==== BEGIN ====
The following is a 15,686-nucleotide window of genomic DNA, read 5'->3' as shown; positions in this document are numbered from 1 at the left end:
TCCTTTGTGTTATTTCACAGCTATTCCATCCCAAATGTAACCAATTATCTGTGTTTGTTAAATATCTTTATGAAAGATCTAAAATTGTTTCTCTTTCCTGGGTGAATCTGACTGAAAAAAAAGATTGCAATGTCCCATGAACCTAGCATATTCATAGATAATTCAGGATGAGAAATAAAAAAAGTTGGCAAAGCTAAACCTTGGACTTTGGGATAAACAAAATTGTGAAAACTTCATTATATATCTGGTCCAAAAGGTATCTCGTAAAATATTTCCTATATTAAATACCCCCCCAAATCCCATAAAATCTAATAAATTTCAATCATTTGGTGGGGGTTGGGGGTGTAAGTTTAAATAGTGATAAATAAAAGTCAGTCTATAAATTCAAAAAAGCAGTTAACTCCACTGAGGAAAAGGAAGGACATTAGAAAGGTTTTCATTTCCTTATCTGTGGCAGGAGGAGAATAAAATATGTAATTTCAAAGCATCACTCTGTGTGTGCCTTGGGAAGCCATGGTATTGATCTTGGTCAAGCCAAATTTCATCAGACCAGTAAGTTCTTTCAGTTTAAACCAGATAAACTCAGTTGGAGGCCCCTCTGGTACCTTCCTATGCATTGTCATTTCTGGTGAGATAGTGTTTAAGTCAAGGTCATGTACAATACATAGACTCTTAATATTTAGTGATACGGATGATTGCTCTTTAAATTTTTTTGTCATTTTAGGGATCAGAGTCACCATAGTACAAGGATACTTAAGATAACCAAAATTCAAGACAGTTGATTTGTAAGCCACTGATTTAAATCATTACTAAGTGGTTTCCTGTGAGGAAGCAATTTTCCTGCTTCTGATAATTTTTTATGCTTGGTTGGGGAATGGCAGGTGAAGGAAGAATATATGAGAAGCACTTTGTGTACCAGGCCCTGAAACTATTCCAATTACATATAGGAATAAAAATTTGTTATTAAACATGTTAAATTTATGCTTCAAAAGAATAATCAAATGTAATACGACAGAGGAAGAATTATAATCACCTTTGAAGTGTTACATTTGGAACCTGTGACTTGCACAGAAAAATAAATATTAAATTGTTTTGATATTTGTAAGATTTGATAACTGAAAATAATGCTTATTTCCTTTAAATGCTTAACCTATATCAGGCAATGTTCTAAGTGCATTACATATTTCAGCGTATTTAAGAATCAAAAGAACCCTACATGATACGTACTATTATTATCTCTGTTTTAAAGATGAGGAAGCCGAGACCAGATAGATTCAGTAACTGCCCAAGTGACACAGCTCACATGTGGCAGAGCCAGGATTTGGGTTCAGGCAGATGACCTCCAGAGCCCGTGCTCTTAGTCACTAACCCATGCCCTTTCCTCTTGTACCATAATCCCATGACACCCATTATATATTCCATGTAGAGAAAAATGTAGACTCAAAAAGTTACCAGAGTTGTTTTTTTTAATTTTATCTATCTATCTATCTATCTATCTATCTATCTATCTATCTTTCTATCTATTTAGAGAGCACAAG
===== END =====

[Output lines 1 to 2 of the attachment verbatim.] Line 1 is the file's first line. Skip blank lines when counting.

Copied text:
The following is a 15,686-nucleotide window of genomic DNA, read 5'->3' as shown; positions in this document are numbered from 1 at the left end:
TCCTTTGTGTTATTTCACAGCTATTCCATCCCAAATGTAACCAATTATCTGTGTTTGTTAAATATCTTTATGAAAGATCTAAAATTGTTTCTCTTTCCTGGGTGAATCTGACTGAAAAAAAAGATTGCAATGTCCCATGAACCTAGCATATTCATAGATAATTCAGGATGAGAAATAAAAAAAGTTGGCAAAGCTAAACCTTGGACTTTGGGATAAACAAAATTGTGAAAACTTCATTATATATCTGGTCCAAAAGGTATCTCGTAAAATATTTCCTATATTAAATACCCCCCCAAATCCCATAAAATCTAATAAATTTCAATCATTTGGTGGGGGTTGGGGGTGTAAGTTTAAATAGTGATAAATAAAAGTCAGTCTATAAATTCAAAAAAGCAGTTAACTCCACTGAGGAAAAGGAAGGACATTAGAAAGGTTTTCATTTCCTTATCTGTGGCAGGAGGAGAATAAAATATGTAATTTCAAAGCATCACTCTGTGTGTGCCTTGGGAAGCCATGGTATTGATCTTGGTCAAGCCAAATTTCATCAGACCAGTAAGTTCTTTCAGTTTAAACCAGATAAACTCAGTTGGAGGCCCCTCTGGTACCTTCCTATGCATTGTCATTTCTGGTGAGATAGTGTTTAAGTCAAGGTCATGTACAATACATAGACTCTTAATATTTAGTGATACGGATGATTGCTCTTTAAATTTTTTTGTCATTTTAGGGATCAGAGTCACCATAGTACAAGGATACTTAAGATAACCAAAATTCAAGACAGTTGATTTGTAAGCCACTGATTTAAATCATTACTAAGTGGTTTCCTGTGAGGAAGCAATTTTCCTGCTTCTGATAATTTTTTATGCTTGGTTGGGGAATGGCAGGTGAAGGAAGAATATATGAGAAGCACTTTGTGTACCAGGCCCTGAAACTATTCCAATTACATATAGGAATAAAAATTTGTTATTAAACATGTTAAATTTATGCTTCAAAAGAATAATCAAATGTAATACGACAGAGGAAGAATTATAATCACCTTTGAAGTGTTACATTTGGAACCTGTGACTTGCACAGAAAAATAAATATTAAATTGTTTTGATATTTGTAAGATTTGATAACTGAAAATAATGCTTATTTCCTTTAAATGCTTAACCTATATCAGGCAATGTTCTAAGTGCATTACATATTTCAGCGTATTTAAGAATCAAAAGAACCCTACATGATACGTACTATTATTATCTCTGTTTTAAAGATGAGGAAGCCGAGACCAGATAGATTCAGTAACTGCCCAAGTGACACAGCTCACATGTGGCAGAGCCAGGATTTGGGTTCAGGCAGATGACCTCCAGAGCCCGTGCTCTTAGTCACTAACCCATGCCCTTTCCTCTTGTACCATAATCCCATGACACCCATTATATATTCCATGTAGAGAAAAATGTAGACTCAAAAAGTTACCAGAGTTGTTTTTTTTAATTTTATCTATCTATCTATCTATCTATCTATCTATCTATCTATCTTTCTATCTATTTAGAGAGCACAAG